NAU grant to boost number of American Indian school principals
FLAGSTAFF, Ariz. (July 2, 2009) — A $994,000 grant will fortify Northern Arizona University’s role as a leader in educating K-12 principals to work in American Indian schools.
The grant, from the U.S. Department of Education, supports a four-year project to increase the number of well-trained K-12 principals for schools on American Indian reservations, said Joseph Martin, principal investigator on the grant and an NAU associate professor of educational leadership.
The objective of the “principal certificate” program is to add 25 K-12 principals by 2012 to serve in schools on the Navajo Nation, Hopi, San Carlos Apache and White Mountain reservations.
The program is open to qualified American Indian teachers, who will have their college tuition and associated fees paid. Classes will be provided through NAU’s Extended Campuses. Within six months of qualifying, participants will go to work in schools with large populations of American Indian students.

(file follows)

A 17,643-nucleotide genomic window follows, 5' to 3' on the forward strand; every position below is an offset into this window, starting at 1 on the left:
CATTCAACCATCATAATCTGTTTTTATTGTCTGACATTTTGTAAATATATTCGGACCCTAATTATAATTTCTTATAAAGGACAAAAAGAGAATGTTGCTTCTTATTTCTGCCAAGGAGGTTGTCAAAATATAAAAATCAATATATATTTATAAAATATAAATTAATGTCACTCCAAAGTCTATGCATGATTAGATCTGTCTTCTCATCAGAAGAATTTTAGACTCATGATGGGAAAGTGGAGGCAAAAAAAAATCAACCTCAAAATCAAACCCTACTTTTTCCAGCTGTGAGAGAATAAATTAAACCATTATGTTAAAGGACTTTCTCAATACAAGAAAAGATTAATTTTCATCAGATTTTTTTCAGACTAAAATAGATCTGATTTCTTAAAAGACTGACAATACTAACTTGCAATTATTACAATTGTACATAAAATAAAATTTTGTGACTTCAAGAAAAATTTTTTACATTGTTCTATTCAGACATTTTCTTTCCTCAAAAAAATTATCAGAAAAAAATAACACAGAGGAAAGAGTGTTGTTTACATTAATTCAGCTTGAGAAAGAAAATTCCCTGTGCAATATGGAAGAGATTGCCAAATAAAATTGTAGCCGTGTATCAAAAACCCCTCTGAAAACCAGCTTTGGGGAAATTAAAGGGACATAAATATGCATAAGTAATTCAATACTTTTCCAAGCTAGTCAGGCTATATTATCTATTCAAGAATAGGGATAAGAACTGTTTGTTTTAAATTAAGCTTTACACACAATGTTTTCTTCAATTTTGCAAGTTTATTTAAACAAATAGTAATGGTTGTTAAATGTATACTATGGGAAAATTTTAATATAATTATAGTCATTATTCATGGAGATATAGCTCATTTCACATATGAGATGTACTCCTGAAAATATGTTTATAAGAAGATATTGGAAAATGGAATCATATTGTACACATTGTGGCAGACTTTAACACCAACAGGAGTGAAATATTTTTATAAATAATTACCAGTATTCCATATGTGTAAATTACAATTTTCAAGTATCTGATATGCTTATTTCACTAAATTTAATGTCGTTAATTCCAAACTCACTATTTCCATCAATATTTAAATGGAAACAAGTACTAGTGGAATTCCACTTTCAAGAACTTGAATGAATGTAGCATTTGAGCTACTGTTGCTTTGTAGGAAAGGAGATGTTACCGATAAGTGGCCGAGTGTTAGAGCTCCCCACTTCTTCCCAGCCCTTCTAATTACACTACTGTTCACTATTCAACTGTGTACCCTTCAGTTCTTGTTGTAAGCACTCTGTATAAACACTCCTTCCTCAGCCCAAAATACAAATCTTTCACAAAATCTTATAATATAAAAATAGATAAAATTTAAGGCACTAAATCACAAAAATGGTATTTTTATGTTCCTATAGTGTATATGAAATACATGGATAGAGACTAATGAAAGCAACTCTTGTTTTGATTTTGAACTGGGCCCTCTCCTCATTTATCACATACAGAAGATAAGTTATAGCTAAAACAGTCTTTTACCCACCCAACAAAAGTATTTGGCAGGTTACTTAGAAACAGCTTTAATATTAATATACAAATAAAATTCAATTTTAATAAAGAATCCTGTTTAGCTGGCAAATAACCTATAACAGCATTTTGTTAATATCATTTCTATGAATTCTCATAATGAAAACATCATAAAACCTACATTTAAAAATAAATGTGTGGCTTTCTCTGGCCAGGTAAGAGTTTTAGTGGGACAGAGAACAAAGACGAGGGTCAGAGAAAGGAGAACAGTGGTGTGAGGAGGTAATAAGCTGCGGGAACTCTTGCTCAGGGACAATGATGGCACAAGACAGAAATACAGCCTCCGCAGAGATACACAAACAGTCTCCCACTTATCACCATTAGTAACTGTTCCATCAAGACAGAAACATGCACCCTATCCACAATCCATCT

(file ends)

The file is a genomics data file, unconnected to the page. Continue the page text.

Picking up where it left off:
“Principals assume a myriad of responsibilities that are important in running a school, but many of these duties are not essential to improving student achievement,” said Martin, who on Aug. 1 assumes his new role as NAU special adviser on Native American issues. “Our students will receive a broad base of knowledge and skills and achieve clarity on what is essential as well as what is important.”
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